Friday links 5/5/17
- The risk of businesses learning how customers think (Sunstein in BV on the ethics of nudging)
- Phillips Lumify — a portable ultrasound which links to a mobile application
- Yuval Noah Harari discusses art in the time of AI:
“In the modern world art is usually associated with human emotions. We tend to think that artists are channeling internal psychological forces, and that the whole purpose of art is to connect us with our emotions or to inspire in us some new feeling. Consequently, when we come to evaluate art, we tend to judge it by its emotional impact and to believe that beauty is in the eye of the beholder …
If art defined by human emotions, what might happen once external algorithms are able to understand and manipulate human emotions better than Shakespeare, Picasso or Lennon? After all, emotions are not some mystical phenomenon — they are a biochemical process. Hence, given enough biometric data and enough computing power, it might be possible to hack love, hate, boredom and joy.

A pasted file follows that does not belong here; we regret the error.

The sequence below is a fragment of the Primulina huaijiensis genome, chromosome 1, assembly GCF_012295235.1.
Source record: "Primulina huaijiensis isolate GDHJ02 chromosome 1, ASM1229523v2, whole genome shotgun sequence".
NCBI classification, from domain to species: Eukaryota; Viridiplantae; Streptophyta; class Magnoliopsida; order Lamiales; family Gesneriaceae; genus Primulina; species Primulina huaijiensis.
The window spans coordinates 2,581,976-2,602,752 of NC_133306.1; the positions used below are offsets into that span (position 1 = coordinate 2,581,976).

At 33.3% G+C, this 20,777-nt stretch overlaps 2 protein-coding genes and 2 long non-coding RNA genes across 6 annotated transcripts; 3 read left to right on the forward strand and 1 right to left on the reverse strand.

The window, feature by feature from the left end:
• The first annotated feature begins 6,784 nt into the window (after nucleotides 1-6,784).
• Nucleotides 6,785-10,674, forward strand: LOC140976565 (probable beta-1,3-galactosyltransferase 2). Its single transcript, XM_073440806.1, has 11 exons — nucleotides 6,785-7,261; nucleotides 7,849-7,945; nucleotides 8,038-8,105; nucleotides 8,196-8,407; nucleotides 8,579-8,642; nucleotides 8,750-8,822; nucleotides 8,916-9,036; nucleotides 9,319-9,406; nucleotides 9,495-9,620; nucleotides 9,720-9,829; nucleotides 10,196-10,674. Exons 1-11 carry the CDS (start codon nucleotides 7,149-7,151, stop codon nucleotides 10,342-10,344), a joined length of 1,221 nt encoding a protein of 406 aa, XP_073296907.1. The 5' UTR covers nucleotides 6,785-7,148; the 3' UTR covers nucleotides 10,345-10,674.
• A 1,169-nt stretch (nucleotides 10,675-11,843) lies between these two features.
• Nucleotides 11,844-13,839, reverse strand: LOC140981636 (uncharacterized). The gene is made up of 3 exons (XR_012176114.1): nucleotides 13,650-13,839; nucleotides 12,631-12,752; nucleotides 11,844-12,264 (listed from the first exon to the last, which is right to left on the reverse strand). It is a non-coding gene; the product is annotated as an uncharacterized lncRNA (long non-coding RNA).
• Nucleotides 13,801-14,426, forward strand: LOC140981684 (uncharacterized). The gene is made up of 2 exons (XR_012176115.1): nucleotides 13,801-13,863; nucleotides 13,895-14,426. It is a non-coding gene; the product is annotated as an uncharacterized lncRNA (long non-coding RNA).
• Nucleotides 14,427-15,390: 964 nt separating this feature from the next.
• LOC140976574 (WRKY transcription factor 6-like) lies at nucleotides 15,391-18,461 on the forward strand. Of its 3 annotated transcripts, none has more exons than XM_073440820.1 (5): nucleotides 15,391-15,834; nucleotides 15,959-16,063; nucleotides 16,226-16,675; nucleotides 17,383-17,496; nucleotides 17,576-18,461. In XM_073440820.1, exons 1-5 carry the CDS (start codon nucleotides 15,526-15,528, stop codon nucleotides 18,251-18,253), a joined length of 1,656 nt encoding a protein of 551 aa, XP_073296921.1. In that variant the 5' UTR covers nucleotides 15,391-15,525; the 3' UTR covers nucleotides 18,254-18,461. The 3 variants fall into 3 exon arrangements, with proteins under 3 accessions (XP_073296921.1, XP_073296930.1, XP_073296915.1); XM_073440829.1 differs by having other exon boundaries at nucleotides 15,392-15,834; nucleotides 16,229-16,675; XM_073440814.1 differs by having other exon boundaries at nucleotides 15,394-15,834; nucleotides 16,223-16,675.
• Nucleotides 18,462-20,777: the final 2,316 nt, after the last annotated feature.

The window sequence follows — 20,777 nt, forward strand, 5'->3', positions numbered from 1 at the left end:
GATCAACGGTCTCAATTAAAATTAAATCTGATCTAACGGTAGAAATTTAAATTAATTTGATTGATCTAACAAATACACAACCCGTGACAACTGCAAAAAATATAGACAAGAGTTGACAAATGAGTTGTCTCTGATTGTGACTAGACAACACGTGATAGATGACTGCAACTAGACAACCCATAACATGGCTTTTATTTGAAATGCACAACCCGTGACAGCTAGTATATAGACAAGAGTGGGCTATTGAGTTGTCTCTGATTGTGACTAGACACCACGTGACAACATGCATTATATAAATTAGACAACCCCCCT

In the not-too-distant future, a machine-learning algorithm could analyze the biometric data streaming from sensors on and inside your body, determine your personality type and your changing moods, and calculate the emotional impact that a particular song — or even a particular musical key — is likely to have on you.”
- This app promises to help you save money — by spending it (Fortune, on Acorns)
- The science of inequality: why people prefer unequal societies (Guardian, based on a recent paper published in Nature)
- Why don’t people return their shopping carts? (Scientific American)
- Marginal gains matter but gamechangers transform (Tim Harford)
- I recommend Overcast for iPhone podcasters — it’s much better than Apple native app. Developed by Marco Arment.